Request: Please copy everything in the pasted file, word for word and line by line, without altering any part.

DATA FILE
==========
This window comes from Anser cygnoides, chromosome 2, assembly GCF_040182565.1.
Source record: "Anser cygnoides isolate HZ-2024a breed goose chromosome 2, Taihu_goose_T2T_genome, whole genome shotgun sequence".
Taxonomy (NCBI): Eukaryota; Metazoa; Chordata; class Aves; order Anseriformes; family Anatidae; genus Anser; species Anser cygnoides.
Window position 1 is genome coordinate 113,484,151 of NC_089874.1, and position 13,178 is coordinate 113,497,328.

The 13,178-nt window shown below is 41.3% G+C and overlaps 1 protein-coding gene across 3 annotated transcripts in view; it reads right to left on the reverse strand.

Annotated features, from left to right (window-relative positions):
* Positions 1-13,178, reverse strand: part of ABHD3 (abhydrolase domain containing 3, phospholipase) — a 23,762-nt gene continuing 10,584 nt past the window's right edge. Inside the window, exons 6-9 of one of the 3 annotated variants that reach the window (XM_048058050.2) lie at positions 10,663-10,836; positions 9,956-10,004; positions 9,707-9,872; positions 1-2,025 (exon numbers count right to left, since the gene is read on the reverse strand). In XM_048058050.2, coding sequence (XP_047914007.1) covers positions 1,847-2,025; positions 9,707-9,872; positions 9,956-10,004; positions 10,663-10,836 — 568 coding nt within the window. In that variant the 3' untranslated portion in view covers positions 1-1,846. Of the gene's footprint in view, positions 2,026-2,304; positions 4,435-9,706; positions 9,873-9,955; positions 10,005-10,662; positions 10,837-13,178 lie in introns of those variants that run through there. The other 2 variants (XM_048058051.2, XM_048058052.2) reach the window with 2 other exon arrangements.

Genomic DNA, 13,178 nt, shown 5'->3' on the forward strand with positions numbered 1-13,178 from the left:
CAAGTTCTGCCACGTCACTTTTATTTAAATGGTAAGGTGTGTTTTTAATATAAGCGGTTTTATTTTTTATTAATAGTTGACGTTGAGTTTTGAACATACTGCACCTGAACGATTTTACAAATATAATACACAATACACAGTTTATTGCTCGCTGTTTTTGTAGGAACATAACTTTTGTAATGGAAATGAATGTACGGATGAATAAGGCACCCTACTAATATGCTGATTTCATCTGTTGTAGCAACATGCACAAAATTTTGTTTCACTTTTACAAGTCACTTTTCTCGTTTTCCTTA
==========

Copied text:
This window comes from Anser cygnoides, chromosome 2, assembly GCF_040182565.1.
Source record: "Anser cygnoides isolate HZ-2024a breed goose chromosome 2, Taihu_goose_T2T_genome, whole genome shotgun sequence".
Taxonomy (NCBI): Eukaryota; Metazoa; Chordata; class Aves; order Anseriformes; family Anatidae; genus Anser; species Anser cygnoides.
Window position 1 is genome coordinate 113,484,151 of NC_089874.1, and position 13,178 is coordinate 113,497,328.

The 13,178-nt window shown below is 41.3% G+C and overlaps 1 protein-coding gene across 3 annotated transcripts in view; it reads right to left on the reverse strand.

Annotated features, from left to right (window-relative positions):
* Positions 1-13,178, reverse strand: part of ABHD3 (abhydrolase domain containing 3, phospholipase) — a 23,762-nt gene continuing 10,584 nt past the window's right edge. Inside the window, exons 6-9 of one of the 3 annotated variants that reach the window (XM_048058050.2) lie at positions 10,663-10,836; positions 9,956-10,004; positions 9,707-9,872; positions 1-2,025 (exon numbers count right to left, since the gene is read on the reverse strand). In XM_048058050.2, coding sequence (XP_047914007.1) covers positions 1,847-2,025; positions 9,707-9,872; positions 9,956-10,004; positions 10,663-10,836 — 568 coding nt within the window. In that variant the 3' untranslated portion in view covers positions 1-1,846. Of the gene's footprint in view, positions 2,026-2,304; positions 4,435-9,706; positions 9,873-9,955; positions 10,005-10,662; positions 10,837-13,178 lie in introns of those variants that run through there. The other 2 variants (XM_048058051.2, XM_048058052.2) reach the window with 2 other exon arrangements.

Genomic DNA, 13,178 nt, shown 5'->3' on the forward strand with positions numbered 1-13,178 from the left:
CAAGTTCTGCCACGTCACTTTTATTTAAATGGTAAGGTGTGTTTTTAATATAAGCGGTTTTATTTTTTATTAATAGTTGACGTTGAGTTTTGAACATACTGCACCTGAACGATTTTACAAATATAATACACAATACACAGTTTATTGCTCGCTGTTTTTGTAGGAACATAACTTTTGTAATGGAAATGAATGTACGGATGAATAAGGCACCCTACTAATATGCTGATTTCATCTGTTGTAGCAACATGCACAAAATTTTGTTTCACTTTTACAAGTCACTTTTCTCGTTTTCCTTA